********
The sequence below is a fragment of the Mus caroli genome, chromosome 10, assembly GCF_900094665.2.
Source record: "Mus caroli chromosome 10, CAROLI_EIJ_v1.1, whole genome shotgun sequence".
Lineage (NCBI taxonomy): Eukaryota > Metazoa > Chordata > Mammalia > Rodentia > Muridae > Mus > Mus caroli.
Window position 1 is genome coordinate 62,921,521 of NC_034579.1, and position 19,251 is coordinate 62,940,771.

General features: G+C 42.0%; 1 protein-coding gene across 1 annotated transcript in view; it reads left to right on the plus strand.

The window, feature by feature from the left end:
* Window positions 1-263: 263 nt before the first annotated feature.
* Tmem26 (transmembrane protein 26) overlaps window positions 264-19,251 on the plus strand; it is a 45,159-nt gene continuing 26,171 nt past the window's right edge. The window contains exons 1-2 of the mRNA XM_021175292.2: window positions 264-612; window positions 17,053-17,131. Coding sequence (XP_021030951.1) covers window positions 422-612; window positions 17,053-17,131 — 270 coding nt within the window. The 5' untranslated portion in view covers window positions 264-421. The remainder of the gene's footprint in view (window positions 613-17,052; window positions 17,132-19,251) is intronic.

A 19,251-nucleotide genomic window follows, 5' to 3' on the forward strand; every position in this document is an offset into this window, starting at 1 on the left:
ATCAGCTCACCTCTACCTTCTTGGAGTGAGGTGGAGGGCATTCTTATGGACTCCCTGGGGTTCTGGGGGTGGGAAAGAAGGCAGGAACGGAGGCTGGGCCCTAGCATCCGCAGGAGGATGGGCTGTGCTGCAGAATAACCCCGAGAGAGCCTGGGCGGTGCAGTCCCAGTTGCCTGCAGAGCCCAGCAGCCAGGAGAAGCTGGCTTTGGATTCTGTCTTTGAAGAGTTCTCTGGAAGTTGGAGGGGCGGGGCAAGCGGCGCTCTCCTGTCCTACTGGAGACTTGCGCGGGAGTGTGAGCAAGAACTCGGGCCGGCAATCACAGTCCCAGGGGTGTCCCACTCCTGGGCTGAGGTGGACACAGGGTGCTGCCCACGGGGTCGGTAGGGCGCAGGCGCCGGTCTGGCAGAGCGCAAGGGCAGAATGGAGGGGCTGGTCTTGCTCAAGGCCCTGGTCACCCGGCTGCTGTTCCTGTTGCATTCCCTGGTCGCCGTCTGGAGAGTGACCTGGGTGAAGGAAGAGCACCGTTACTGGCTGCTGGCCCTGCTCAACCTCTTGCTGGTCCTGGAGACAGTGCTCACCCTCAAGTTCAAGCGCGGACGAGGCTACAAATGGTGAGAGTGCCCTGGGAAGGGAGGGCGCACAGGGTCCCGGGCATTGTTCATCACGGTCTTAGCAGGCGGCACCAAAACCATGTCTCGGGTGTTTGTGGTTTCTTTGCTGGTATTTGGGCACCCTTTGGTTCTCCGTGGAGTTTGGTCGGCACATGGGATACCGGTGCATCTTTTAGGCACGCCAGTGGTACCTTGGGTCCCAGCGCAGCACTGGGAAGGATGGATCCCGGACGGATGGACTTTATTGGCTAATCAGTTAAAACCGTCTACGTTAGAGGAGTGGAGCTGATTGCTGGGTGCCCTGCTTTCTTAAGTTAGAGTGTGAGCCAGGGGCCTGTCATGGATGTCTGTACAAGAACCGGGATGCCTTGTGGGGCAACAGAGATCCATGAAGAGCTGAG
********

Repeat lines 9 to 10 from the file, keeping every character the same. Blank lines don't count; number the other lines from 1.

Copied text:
A 19,251-nucleotide genomic window follows, 5' to 3' on the forward strand; every position in this document is an offset into this window, starting at 1 on the left:
ATCAGCTCACCTCTACCTTCTTGGAGTGAGGTGGAGGGCATTCTTATGGACTCCCTGGGGTTCTGGGGGTGGGAAAGAAGGCAGGAACGGAGGCTGGGCCCTAGCATCCGCAGGAGGATGGGCTGTGCTGCAGAATAACCCCGAGAGAGCCTGGGCGGTGCAGTCCCAGTTGCCTGCAGAGCCCAGCAGCCAGGAGAAGCTGGCTTTGGATTCTGTCTTTGAAGAGTTCTCTGGAAGTTGGAGGGGCGGGGCAAGCGGCGCTCTCCTGTCCTACTGGAGACTTGCGCGGGAGTGTGAGCAAGAACTCGGGCCGGCAATCACAGTCCCAGGGGTGTCCCACTCCTGGGCTGAGGTGGACACAGGGTGCTGCCCACGGGGTCGGTAGGGCGCAGGCGCCGGTCTGGCAGAGCGCAAGGGCAGAATGGAGGGGCTGGTCTTGCTCAAGGCCCTGGTCACCCGGCTGCTGTTCCTGTTGCATTCCCTGGTCGCCGTCTGGAGAGTGACCTGGGTGAAGGAAGAGCACCGTTACTGGCTGCTGGCCCTGCTCAACCTCTTGCTGGTCCTGGAGACAGTGCTCACCCTCAAGTTCAAGCGCGGACGAGGCTACAAATGGTGAGAGTGCCCTGGGAAGGGAGGGCGCACAGGGTCCCGGGCATTGTTCATCACGGTCTTAGCAGGCGGCACCAAAACCATGTCTCGGGTGTTTGTGGTTTCTTTGCTGGTATTTGGGCACCCTTTGGTTCTCCGTGGAGTTTGGTCGGCACATGGGATACCGGTGCATCTTTTAGGCACGCCAGTGGTACCTTGGGTCCCAGCGCAGCACTGGGAAGGATGGATCCCGGACGGATGGACTTTATTGGCTAATCAGTTAAAACCGTCTACGTTAGAGGAGTGGAGCTGATTGCTGGGTGCCCTGCTTTCTTAAGTTAGAGTGTGAGCCAGGGGCCTGTCATGGATGTCTGTACAAGAACCGGGATGCCTTGTGGGGCAACAGAGATCCATGAAGAGCTGAG